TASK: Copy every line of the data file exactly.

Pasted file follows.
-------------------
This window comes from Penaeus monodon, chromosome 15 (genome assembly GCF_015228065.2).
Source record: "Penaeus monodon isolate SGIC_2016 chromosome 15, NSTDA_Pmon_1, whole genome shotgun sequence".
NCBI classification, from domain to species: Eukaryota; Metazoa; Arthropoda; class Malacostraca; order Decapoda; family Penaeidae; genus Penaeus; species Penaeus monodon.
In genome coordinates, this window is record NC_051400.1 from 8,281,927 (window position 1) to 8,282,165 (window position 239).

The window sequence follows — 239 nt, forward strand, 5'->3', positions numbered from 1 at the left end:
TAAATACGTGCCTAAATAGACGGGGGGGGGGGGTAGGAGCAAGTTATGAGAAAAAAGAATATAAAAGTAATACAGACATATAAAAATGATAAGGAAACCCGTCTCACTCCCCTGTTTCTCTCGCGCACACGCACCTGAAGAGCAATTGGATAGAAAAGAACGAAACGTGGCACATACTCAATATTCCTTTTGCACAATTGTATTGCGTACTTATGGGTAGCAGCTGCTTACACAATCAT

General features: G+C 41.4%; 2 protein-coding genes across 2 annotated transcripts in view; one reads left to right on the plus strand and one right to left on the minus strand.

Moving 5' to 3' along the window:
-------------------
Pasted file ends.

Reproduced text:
This window comes from Penaeus monodon, chromosome 15 (genome assembly GCF_015228065.2).
Source record: "Penaeus monodon isolate SGIC_2016 chromosome 15, NSTDA_Pmon_1, whole genome shotgun sequence".
NCBI classification, from domain to species: Eukaryota; Metazoa; Arthropoda; class Malacostraca; order Decapoda; family Penaeidae; genus Penaeus; species Penaeus monodon.
In genome coordinates, this window is record NC_051400.1 from 8,281,927 (window position 1) to 8,282,165 (window position 239).

The window sequence follows — 239 nt, forward strand, 5'->3', positions numbered from 1 at the left end:
TAAATACGTGCCTAAATAGACGGGGGGGGGGGGTAGGAGCAAGTTATGAGAAAAAAGAATATAAAAGTAATACAGACATATAAAAATGATAAGGAAACCCGTCTCACTCCCCTGTTTCTCTCGCGCACACGCACCTGAAGAGCAATTGGATAGAAAAGAACGAAACGTGGCACATACTCAATATTCCTTTTGCACAATTGTATTGCGTACTTATGGGTAGCAGCTGCTTACACAATCAT

General features: G+C 41.4%; 2 protein-coding genes across 2 annotated transcripts in view; one reads left to right on the plus strand and one right to left on the minus strand.

Moving 5' to 3' along the window: